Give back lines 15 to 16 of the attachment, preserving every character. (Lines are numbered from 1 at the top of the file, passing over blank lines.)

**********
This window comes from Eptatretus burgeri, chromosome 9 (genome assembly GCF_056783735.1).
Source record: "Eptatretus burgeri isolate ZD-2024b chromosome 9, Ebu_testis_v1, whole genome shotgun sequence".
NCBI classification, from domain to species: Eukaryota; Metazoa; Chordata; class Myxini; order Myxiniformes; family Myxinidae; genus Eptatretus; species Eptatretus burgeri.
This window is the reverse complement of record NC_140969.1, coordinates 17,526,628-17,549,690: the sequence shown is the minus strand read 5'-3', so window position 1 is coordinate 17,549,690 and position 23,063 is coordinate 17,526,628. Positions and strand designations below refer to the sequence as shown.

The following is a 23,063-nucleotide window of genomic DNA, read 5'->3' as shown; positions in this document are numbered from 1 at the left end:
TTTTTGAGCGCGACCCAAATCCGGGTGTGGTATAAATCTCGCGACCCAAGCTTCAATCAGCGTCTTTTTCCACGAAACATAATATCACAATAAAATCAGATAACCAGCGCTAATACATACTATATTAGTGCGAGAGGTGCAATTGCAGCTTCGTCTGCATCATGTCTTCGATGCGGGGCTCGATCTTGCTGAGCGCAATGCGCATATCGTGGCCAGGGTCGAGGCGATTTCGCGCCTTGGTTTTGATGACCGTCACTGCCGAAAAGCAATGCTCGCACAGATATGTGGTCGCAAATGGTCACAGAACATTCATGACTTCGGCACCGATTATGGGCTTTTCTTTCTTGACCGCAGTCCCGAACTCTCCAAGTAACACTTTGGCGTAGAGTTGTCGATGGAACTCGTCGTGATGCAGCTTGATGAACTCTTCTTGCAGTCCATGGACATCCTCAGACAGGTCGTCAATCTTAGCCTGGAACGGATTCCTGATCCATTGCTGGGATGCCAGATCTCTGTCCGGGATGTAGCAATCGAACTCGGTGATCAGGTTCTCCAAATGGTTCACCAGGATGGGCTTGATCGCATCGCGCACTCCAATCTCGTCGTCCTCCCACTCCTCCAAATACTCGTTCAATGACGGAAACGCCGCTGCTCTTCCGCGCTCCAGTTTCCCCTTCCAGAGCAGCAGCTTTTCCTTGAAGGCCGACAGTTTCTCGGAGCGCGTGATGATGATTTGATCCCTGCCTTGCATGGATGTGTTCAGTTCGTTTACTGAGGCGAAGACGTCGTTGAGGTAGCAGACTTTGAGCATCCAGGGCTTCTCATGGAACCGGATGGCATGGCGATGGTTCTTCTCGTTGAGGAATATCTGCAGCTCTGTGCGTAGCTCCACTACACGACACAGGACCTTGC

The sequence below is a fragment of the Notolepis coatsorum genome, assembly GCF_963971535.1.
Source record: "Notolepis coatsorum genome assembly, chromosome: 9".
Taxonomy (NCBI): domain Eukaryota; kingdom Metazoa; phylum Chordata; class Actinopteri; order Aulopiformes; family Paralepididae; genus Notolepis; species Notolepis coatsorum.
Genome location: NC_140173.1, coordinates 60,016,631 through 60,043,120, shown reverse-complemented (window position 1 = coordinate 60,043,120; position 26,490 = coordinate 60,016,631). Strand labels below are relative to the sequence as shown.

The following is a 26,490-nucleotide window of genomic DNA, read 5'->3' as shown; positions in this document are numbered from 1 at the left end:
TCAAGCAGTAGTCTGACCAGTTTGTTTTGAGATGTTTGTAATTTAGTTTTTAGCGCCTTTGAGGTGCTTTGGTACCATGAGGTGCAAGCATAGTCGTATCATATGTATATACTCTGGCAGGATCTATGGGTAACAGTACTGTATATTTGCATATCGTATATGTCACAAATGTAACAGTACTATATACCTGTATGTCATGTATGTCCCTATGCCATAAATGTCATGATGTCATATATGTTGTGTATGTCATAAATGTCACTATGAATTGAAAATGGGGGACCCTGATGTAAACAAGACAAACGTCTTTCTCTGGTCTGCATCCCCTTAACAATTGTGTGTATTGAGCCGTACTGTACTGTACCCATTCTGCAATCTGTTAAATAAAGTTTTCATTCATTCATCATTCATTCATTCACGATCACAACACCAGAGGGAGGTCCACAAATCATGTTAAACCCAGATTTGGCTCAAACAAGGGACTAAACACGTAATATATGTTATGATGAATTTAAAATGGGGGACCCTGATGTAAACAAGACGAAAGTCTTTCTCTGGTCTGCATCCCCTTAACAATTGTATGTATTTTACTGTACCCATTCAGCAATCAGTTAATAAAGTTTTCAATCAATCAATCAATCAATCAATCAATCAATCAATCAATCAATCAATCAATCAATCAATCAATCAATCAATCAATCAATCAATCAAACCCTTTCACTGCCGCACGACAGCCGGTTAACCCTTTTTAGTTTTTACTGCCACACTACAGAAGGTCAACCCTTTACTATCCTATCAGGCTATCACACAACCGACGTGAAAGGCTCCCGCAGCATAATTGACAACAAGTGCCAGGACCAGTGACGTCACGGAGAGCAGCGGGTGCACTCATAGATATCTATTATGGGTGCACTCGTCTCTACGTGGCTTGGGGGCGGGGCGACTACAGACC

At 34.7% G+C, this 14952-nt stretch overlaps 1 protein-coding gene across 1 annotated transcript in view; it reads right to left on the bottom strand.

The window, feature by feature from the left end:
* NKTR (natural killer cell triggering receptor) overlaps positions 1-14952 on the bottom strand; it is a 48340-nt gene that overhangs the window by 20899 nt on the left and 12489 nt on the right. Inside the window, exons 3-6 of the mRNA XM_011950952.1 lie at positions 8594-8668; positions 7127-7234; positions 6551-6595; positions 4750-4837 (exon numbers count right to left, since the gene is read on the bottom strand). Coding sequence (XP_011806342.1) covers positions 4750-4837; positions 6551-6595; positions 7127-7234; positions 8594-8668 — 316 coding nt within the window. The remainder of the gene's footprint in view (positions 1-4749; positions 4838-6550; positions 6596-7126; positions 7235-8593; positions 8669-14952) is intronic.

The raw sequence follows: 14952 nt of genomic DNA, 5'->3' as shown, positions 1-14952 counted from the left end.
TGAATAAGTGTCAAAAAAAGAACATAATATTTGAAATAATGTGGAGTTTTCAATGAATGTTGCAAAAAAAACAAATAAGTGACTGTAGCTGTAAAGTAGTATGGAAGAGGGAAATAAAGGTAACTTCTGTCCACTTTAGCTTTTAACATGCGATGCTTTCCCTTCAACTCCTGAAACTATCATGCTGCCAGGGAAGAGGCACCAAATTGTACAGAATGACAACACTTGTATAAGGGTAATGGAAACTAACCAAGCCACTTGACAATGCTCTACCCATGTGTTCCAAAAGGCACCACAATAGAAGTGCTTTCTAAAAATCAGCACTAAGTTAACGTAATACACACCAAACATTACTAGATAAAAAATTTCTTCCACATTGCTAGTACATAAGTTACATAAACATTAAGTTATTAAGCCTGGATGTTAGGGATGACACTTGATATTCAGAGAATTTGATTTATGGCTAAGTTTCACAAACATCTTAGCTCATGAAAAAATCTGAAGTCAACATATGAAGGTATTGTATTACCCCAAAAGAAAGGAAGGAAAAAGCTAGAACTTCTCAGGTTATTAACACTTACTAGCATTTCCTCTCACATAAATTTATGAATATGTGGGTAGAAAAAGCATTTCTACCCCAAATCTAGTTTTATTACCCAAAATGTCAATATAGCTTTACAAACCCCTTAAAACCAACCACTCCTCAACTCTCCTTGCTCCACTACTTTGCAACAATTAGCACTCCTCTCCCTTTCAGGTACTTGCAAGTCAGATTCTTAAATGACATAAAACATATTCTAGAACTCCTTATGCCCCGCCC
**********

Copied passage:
* NKTR (natural killer cell triggering receptor) overlaps positions 1-14952 on the bottom strand; it is a 48340-nt gene that overhangs the window by 20899 nt on the left and 12489 nt on the right. Inside the window, exons 3-6 of the mRNA XM_011950952.1 lie at positions 8594-8668; positions 7127-7234; positions 6551-6595; positions 4750-4837 (exon numbers count right to left, since the gene is read on the bottom strand). Coding sequence (XP_011806342.1) covers positions 4750-4837; positions 6551-6595; positions 7127-7234; positions 8594-8668 — 316 coding nt within the window. The remainder of the gene's footprint in view (positions 1-4749; positions 4838-6550; positions 6596-7126; positions 7235-8593; positions 8669-14952) is intronic.

The raw sequence follows: 14952 nt of genomic DNA, 5'->3' as shown, positions 1-14952 counted from the left end.